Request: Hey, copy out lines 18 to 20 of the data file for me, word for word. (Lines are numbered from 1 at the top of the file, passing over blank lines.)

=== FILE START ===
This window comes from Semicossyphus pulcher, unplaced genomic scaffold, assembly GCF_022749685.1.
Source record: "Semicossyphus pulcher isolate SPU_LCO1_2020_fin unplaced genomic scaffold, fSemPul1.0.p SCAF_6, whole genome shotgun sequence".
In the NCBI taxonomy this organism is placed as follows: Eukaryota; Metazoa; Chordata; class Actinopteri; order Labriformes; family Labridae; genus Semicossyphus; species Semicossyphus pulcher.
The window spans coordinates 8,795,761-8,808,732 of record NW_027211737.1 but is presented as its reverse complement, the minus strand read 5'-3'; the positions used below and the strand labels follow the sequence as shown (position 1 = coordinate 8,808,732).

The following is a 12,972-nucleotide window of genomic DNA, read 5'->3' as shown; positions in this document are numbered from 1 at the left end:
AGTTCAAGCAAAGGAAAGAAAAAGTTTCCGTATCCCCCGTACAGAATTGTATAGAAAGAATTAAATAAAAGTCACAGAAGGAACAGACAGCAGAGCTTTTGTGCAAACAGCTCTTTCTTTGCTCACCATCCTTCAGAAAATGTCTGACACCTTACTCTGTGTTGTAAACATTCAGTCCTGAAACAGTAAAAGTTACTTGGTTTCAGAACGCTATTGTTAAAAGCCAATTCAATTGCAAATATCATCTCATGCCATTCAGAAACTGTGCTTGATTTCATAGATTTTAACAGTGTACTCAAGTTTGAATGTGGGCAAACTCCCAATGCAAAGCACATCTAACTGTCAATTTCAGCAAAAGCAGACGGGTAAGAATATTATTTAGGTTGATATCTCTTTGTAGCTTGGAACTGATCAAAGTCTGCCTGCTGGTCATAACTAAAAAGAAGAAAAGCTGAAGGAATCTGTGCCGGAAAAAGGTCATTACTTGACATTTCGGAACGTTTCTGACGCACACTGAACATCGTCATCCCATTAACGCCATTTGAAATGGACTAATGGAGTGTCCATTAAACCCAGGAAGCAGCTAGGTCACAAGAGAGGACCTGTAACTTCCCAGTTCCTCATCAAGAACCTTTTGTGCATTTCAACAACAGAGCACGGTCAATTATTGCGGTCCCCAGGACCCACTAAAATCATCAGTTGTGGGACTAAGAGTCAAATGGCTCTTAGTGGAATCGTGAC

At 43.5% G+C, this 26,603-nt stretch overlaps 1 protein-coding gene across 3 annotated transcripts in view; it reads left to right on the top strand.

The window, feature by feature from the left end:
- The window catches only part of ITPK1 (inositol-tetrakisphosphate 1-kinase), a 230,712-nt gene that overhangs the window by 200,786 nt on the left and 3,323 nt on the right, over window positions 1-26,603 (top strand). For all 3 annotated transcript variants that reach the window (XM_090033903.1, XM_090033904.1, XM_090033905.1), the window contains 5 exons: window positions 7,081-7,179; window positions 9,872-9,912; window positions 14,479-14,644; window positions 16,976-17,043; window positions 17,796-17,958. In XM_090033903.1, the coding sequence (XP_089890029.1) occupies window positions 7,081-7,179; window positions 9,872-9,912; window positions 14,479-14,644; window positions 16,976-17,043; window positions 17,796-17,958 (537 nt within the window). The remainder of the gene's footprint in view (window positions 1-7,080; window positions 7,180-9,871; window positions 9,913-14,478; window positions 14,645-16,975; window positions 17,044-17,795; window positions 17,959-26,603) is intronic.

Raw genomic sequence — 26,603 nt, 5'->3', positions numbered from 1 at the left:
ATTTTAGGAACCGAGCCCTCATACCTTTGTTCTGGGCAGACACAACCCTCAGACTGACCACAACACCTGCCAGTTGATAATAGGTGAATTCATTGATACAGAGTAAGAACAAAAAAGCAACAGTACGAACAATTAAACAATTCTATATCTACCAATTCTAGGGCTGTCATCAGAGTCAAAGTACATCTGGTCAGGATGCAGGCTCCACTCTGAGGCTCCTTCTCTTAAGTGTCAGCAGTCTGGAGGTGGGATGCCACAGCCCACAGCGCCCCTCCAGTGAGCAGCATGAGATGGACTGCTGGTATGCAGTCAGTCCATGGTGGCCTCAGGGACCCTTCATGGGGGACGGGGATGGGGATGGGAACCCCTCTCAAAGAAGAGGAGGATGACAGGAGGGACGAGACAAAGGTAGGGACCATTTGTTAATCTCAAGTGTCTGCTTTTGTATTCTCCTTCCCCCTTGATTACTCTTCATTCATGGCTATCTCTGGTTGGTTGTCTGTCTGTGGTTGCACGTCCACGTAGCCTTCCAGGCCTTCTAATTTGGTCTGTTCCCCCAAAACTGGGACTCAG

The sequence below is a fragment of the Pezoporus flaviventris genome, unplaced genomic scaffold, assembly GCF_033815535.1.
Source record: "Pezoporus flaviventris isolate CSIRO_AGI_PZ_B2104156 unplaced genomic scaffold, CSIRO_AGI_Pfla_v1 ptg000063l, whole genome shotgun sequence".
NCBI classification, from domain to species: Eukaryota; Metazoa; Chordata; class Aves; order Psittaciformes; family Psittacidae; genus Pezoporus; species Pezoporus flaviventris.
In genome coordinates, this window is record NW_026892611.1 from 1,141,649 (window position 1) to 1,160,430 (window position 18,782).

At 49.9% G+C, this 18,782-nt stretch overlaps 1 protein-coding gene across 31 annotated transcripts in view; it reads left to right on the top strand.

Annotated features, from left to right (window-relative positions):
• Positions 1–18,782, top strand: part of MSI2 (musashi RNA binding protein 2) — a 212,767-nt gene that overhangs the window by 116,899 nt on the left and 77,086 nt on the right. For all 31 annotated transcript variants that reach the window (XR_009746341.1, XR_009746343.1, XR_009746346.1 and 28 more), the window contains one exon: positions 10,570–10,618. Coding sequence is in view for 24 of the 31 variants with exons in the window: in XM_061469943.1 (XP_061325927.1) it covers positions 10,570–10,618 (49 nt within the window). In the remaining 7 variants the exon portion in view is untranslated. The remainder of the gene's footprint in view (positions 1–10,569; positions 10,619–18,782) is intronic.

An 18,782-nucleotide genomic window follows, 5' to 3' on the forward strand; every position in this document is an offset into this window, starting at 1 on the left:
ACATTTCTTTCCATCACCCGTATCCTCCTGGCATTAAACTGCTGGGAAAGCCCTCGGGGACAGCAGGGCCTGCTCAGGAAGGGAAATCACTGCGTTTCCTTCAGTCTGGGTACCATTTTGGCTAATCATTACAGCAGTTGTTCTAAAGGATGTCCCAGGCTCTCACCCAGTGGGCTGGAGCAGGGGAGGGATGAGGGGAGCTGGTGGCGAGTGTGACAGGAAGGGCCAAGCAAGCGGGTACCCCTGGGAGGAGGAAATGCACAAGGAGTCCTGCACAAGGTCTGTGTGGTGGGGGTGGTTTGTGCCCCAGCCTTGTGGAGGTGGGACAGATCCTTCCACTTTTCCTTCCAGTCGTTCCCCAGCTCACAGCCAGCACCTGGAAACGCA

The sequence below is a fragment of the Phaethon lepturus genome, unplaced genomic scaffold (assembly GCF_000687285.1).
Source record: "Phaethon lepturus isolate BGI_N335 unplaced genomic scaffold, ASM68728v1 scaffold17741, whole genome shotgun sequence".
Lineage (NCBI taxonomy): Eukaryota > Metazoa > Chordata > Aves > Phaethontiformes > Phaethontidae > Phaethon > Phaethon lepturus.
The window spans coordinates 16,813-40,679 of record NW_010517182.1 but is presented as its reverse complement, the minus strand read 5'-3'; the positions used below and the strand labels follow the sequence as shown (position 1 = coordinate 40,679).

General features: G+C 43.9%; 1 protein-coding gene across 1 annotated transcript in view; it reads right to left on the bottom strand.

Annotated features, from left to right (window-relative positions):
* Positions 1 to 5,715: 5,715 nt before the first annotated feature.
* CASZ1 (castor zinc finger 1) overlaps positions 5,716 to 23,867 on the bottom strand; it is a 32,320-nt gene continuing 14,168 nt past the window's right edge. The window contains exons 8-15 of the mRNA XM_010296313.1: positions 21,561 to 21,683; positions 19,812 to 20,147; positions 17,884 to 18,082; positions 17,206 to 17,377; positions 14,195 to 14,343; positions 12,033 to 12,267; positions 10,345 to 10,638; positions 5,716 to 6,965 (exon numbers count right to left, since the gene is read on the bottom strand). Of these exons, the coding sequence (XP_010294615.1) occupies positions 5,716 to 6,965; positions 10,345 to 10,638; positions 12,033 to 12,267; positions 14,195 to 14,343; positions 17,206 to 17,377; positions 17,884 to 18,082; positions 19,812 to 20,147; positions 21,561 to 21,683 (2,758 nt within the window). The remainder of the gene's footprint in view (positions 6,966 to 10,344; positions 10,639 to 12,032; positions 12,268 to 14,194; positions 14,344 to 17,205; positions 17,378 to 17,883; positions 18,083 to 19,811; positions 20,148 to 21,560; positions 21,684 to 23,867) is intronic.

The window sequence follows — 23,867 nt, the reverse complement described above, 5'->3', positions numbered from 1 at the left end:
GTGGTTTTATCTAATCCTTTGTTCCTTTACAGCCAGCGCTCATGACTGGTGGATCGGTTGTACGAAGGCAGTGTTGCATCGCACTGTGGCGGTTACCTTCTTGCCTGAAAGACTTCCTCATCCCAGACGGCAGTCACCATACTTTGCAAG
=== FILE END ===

• Positions 1–18,782, top strand: part of MSI2 (musashi RNA binding protein 2) — a 212,767-nt gene that overhangs the window by 116,899 nt on the left and 77,086 nt on the right. For all 31 annotated transcript variants that reach the window (XR_009746341.1, XR_009746343.1, XR_009746346.1 and 28 more), the window contains one exon: positions 10,570–10,618. Coding sequence is in view for 24 of the 31 variants with exons in the window: in XM_061469943.1 (XP_061325927.1) it covers positions 10,570–10,618 (49 nt within the window). In the remaining 7 variants the exon portion in view is untranslated. The remainder of the gene's footprint in view (positions 1–10,569; positions 10,619–18,782) is intronic.

An 18,782-nucleotide genomic window follows, 5' to 3' on the forward strand; every position in this document is an offset into this window, starting at 1 on the left:
ACATTTCTTTCCATCACCCGTATCCTCCTGGCATTAAACTGCTGGGAAAGCCCTCGGGGACAGCAGGGCCTGCTCAGGAAGGGAAATCACTGCGTTTCCTTCAGTCTGGGTACCATTTTGGCTAATCATTACAGCAGTTGTTCTAAAGGATGTCCCAGGCTCTCACCCAGTGGGCTGGAGCAGGGGAGGGATGAGGGGAGCTGGTGGCGAGTGTGACAGGAAGGGCCAAGCAAGCGGGTACCCCTGGGAGGAGGAAATGCACAAGGAGTCCTGCACAAGGTCTGTGTGGTGGGGGTGGTTTGTGCCCCAGCCTTGTGGAGGTGGGACAGATCCTTCCACTTTTCCTTCCAGTCGTTCCCCAGCTCACAGCCAGCACCTGGAAACGCA